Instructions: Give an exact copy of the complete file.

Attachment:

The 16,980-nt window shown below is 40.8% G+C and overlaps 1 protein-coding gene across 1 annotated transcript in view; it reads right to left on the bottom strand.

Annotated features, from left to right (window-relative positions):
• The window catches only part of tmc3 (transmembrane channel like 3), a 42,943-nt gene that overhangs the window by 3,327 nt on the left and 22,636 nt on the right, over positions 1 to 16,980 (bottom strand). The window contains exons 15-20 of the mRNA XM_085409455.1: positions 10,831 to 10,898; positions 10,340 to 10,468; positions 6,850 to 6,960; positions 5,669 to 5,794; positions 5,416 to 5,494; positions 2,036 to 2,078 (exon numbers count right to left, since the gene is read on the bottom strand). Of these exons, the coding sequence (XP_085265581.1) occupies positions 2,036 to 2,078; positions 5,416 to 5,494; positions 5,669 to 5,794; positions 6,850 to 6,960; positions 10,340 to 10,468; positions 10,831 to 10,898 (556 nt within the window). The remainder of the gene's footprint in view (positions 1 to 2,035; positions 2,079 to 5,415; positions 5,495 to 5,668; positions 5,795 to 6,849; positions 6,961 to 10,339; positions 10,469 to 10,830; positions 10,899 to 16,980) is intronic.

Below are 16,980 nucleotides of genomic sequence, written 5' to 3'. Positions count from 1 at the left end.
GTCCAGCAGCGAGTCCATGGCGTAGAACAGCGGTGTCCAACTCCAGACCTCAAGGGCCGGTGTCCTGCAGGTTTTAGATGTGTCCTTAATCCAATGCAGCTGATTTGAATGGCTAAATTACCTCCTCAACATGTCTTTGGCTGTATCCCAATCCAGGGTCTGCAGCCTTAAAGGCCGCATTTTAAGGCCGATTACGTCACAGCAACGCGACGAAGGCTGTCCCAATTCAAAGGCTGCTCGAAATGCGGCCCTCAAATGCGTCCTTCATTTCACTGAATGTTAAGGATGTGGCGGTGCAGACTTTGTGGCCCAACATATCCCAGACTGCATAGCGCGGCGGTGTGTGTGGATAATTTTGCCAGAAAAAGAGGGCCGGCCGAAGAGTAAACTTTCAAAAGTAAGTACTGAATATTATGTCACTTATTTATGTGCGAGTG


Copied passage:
The 16,980-nt window shown below is 40.8% G+C and overlaps 1 protein-coding gene across 1 annotated transcript in view; it reads right to left on the bottom strand.

Annotated features, from left to right (window-relative positions):
• The window catches only part of tmc3 (transmembrane channel like 3), a 42,943-nt gene that overhangs the window by 3,327 nt on the left and 22,636 nt on the right, over positions 1 to 16,980 (bottom strand). The window contains exons 15-20 of the mRNA XM_085409455.1: positions 10,831 to 10,898; positions 10,340 to 10,468; positions 6,850 to 6,960; positions 5,669 to 5,794; positions 5,416 to 5,494; positions 2,036 to 2,078 (exon numbers count right to left, since the gene is read on the bottom strand). Of these exons, the coding sequence (XP_085265581.1) occupies positions 2,036 to 2,078; positions 5,416 to 5,494; positions 5,669 to 5,794; positions 6,850 to 6,960; positions 10,340 to 10,468; positions 10,831 to 10,898 (556 nt within the window). The remainder of the gene's footprint in view (positions 1 to 2,035; positions 2,079 to 5,415; positions 5,495 to 5,668; positions 5,795 to 6,849; positions 6,961 to 10,339; positions 10,469 to 10,830; positions 10,899 to 16,980) is intronic.

Below are 16,980 nucleotides of genomic sequence, written 5' to 3'. Positions count from 1 at the left end.
GTCCAGCAGCGAGTCCATGGCGTAGAACAGCGGTGTCCAACTCCAGACCTCAAGGGCCGGTGTCCTGCAGGTTTTAGATGTGTCCTTAATCCAATGCAGCTGATTTGAATGGCTAAATTACCTCCTCAACATGTCTTTGGCTGTATCCCAATCCAGGGTCTGCAGCCTTAAAGGCCGCATTTTAAGGCCGATTACGTCACAGCAACGCGACGAAGGCTGTCCCAATTCAAAGGCTGCTCGAAATGCGGCCCTCAAATGCGTCCTTCATTTCACTGAATGTTAAGGATGTGGCGGTGCAGACTTTGTGGCCCAACATATCCCAGACTGCATAGCGCGGCGGTGTGTGTGGATAATTTTGCCAGAAAAAGAGGGCCGGCCGAAGAGTAAACTTTCAAAAGTAAGTACTGAATATTATGTCACTTATTTATGTGCGAGTG